Widespread use of antibiotics in hospitals triggered the emergence of two resistant strains of the Clostridium superbug which has killed thousands of people worldwide over the past two decades, a study has shown.
A genetic analysis of about 300 samples of Clostridium difficile bacteria from around the world found that the global outbreaks were caused by two different strains that had independently acquired resistance to an antibiotic widely used in hospitals.
Scientists traced the evolutionary trees of each strain of C. difficile and found that both originated within a couple of years of each other, one in a hospital in Pittsburg, Pennsylvania, and the other in Montreal, Canada.
International travellers carried the Canadian strain to Britain and the rest of Europe, where it caused a notorious series of outbreaks in UK hospitals between 2003 and 2006, leading to hundreds of patients dying from bowel complications.
"We used advanced DNA sequencing to determine the evolutionary history of this epidemic and the subsequent pattern of global spread," said Miao He of the Wellcome Trust Sanger Institute in Cambridge, which carried out the genetic analysis.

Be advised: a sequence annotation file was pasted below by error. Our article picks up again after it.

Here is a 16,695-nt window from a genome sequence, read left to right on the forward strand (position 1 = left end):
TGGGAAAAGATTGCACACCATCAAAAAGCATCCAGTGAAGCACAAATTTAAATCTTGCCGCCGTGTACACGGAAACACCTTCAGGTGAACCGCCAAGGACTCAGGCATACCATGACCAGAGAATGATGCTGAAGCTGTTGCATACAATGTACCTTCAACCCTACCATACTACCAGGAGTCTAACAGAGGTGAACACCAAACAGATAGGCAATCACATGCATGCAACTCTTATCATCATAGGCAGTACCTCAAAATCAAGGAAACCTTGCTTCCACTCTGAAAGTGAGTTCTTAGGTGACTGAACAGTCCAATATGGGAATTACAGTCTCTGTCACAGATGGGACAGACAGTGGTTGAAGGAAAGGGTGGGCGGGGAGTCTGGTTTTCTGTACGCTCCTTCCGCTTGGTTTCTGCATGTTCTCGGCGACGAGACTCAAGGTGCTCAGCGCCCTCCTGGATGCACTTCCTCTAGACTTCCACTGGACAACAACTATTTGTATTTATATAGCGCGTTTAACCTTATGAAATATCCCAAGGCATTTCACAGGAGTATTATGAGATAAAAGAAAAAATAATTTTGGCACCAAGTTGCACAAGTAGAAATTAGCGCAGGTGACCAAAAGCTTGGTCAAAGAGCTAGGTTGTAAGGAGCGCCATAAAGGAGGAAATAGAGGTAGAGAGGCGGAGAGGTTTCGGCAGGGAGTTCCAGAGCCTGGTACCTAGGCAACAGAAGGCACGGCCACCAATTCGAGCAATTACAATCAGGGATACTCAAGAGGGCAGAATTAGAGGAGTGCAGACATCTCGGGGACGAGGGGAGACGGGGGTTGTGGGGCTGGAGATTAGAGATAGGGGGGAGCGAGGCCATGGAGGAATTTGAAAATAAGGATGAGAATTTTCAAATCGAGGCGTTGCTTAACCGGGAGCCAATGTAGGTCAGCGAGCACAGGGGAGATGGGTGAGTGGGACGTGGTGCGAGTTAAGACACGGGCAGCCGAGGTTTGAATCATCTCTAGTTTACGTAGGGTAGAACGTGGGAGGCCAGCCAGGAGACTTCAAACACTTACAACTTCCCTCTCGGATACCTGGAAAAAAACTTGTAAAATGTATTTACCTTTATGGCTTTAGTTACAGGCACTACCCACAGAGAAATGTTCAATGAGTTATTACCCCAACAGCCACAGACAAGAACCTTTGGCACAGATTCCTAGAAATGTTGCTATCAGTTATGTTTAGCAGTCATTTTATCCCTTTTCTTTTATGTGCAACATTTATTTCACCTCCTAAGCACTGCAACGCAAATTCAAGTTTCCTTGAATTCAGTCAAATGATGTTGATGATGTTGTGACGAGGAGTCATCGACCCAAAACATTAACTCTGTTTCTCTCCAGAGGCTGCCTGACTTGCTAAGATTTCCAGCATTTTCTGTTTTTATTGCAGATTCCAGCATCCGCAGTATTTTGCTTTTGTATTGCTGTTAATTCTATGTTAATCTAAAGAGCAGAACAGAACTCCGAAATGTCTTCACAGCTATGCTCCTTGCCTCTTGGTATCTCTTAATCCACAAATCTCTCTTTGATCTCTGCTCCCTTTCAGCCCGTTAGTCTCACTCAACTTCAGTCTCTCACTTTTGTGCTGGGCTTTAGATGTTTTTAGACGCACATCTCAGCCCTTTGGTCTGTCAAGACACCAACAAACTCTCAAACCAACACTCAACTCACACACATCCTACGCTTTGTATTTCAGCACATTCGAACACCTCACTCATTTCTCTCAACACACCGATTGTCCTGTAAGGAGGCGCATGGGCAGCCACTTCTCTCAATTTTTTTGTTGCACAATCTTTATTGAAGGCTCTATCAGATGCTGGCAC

"We found that this outbreak came from two separate epidemic strains or lineages of C. difficile, both emerging from North America over a very short period, and rapidly spread between hospitals around the world."
The study found that both strains of bacteria had undergone the same tiny mutation in a key gene that conferred resistance to the antibiotic fluoroquinolone.
Trevor Lawley, the leader of the study at the Sanger Institute, said: "Until this research, we didn't realise that the same mutation had actually happened twice – independently of one another. It shows that this is not a rare event and can happen again.
"There is a link between acquiring resistance and appearance of these mutations around the world, and the use of the antibiotics."
The study, published in the journal Nature Genetics, said the evolution and persistence of fluoroquinolone-resistant strains of C. difficile was likely to be the result of widespread use of this class of antibiotics in North America in the late 1990s and early 2000s.